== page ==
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How to Get Rid of Mold on Electronics

Corey M. Mackenzie

Although electronics are not prone to mold growth, nearly any item exposed to the right conditions (warmth and moisture) can develop mold. If you’ve experienced a flood, or an electronic product has gotten water damage for some other reason, mold can develop if these items are not dried out quickly.

Nevertheless, even after mold has developed, you can still try to save the item. Removing mold cannot guarantee the electronic item will still function. However, removing mold is one step in your attempt to restore life to any electronics that have gotten wet.

Tip

Remember that the sooner you dry out the electronic item, the better. If you cannot safely disassemble an electronic item to get to the mold inside, letting it dry out completely might be sufficient--mold needs dampness and warmth to remain alive. If you don’t want to wait, take it to a qualified professional for cleaning.

Warning

Do not disassemble any electronic components unless you know exactly what you are doing. Some electronic equipment may still carry an electrical charge even when not plugged in. Do not remove batteries from cell phones, laptops or similar items without first consulting the manufacturer. These batteries may be damaged and require special precautions.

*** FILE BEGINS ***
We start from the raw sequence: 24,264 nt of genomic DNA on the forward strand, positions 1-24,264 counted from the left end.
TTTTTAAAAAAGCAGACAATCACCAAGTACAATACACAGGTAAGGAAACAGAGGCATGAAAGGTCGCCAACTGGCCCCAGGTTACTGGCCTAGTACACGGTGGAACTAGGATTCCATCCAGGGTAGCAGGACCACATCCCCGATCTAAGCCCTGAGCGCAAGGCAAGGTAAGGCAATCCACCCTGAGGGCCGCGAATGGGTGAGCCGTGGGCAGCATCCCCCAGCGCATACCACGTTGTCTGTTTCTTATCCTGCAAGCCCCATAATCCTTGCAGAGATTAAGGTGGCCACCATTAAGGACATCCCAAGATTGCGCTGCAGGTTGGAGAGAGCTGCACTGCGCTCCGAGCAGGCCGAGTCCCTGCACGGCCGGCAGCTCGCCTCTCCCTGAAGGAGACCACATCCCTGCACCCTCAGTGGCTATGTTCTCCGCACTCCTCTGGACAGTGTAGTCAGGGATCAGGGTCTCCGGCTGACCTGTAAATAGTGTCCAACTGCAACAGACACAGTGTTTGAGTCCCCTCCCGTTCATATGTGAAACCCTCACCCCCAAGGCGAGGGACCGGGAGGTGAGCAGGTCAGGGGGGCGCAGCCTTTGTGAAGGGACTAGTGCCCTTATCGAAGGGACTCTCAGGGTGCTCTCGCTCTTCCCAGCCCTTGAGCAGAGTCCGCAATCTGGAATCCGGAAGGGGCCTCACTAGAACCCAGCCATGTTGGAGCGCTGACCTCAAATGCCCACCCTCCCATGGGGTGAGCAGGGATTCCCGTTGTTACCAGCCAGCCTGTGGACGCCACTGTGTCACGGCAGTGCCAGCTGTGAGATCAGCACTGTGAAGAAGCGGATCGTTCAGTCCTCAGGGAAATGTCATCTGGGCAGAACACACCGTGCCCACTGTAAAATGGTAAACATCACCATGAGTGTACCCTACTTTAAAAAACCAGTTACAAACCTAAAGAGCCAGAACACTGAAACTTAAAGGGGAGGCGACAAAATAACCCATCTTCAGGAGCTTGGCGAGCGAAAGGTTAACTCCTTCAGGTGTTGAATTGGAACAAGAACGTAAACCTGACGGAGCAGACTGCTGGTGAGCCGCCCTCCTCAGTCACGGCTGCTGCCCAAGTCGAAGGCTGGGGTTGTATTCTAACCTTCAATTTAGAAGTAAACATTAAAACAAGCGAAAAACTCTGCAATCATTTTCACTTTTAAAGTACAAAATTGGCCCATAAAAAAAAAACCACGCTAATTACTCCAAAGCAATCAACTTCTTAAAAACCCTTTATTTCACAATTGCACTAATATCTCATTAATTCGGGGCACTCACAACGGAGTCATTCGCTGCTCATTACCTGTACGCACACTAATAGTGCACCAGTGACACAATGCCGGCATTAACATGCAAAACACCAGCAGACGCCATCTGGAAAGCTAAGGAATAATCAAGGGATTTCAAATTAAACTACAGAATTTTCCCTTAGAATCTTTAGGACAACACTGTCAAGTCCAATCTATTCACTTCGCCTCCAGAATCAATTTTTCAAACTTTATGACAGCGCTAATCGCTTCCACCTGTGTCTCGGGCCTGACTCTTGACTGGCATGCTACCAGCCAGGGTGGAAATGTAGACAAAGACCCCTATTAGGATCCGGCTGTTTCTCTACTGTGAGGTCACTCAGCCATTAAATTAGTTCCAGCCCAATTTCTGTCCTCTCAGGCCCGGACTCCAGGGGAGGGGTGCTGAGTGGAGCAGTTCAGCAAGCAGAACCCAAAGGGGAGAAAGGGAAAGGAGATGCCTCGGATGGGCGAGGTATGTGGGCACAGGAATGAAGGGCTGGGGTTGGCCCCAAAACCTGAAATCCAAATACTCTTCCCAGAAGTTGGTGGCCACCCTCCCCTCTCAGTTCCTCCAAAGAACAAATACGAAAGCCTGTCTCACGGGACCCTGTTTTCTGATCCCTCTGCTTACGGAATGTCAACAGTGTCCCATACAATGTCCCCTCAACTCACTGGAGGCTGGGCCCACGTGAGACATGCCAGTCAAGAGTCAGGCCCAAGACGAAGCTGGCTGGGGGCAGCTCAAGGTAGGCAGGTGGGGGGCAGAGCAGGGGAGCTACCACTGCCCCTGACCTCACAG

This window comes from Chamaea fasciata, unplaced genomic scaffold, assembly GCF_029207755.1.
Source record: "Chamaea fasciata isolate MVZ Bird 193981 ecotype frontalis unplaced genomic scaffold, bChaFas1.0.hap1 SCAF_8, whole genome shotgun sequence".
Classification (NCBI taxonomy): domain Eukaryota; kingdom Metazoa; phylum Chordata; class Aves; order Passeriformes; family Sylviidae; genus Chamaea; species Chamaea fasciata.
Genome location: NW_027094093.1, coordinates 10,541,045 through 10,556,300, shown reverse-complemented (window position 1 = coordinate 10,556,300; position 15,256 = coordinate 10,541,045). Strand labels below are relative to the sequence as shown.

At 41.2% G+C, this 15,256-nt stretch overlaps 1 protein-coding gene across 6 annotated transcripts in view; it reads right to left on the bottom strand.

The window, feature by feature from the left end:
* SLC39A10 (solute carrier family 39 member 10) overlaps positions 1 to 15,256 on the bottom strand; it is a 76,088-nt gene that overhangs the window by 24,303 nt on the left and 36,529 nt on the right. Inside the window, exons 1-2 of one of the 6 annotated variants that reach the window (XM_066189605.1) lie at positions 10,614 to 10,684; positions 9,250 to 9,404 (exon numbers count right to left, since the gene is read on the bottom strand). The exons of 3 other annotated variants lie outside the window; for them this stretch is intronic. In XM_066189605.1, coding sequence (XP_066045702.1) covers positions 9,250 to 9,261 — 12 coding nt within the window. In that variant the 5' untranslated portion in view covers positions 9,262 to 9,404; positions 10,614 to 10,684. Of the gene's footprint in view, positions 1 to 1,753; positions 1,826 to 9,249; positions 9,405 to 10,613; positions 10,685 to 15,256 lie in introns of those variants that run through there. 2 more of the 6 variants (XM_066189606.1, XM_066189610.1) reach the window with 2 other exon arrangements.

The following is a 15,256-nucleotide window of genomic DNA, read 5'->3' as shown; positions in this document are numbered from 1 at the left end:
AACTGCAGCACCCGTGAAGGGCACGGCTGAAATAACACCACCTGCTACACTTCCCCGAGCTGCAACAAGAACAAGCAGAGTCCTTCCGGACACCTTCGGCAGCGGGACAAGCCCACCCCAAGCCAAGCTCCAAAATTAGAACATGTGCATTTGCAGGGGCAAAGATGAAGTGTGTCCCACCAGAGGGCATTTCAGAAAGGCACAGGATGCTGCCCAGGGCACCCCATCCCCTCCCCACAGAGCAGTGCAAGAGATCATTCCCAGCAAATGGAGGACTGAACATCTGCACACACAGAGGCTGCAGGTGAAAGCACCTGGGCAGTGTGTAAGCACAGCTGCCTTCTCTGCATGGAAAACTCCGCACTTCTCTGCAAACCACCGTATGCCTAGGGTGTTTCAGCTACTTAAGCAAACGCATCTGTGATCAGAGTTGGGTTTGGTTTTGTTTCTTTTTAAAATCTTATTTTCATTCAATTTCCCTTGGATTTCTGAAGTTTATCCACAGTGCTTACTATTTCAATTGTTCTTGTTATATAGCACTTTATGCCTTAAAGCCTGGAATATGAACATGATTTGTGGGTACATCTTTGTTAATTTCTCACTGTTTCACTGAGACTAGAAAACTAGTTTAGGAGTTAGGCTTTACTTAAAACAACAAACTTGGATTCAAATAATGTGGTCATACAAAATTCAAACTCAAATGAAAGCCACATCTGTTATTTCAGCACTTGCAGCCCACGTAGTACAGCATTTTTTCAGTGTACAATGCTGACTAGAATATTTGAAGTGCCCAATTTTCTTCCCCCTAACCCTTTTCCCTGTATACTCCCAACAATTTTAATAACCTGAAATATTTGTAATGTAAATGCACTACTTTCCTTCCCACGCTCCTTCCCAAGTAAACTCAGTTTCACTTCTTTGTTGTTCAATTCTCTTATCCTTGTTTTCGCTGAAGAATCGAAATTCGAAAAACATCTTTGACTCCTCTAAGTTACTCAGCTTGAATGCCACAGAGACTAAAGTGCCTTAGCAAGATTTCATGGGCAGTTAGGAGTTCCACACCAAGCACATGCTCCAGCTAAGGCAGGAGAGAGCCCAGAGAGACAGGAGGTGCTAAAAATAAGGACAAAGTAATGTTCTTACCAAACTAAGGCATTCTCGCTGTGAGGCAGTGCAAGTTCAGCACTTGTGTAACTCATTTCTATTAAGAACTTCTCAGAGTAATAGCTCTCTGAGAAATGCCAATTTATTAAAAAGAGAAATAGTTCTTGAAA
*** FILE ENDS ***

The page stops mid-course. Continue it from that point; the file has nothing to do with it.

1. Turn off any and all power sources to the electronic item. You must make sure the electronic item is completely without power before doing anything else or you risk electric shock.

  2. Ventilate the area very well and turn on a fan. Place the electronic item on paper towels.

  3. Wipe the visible surfaces with a lint-free cloth. Microfiber should work nicely, but many kinds of cloths will do. Unless the product has been stored wet for a long time, the mold should come off easily. If a dry cloth isn’t working well, dampen it slightly.

  4. Pour a very small amount of rubbing alcohol onto a clean cloth. Rub away all remaining visible mold from the electronic product.

  5. Remove all parts that can be safely removed. Dab a cotton swab in small areas to get at hard-to-reach mold.

  6. Place desiccants (specially packaged drying agents) around the electronic item. Leave these overnight, or longer, to absorb any additional moisture.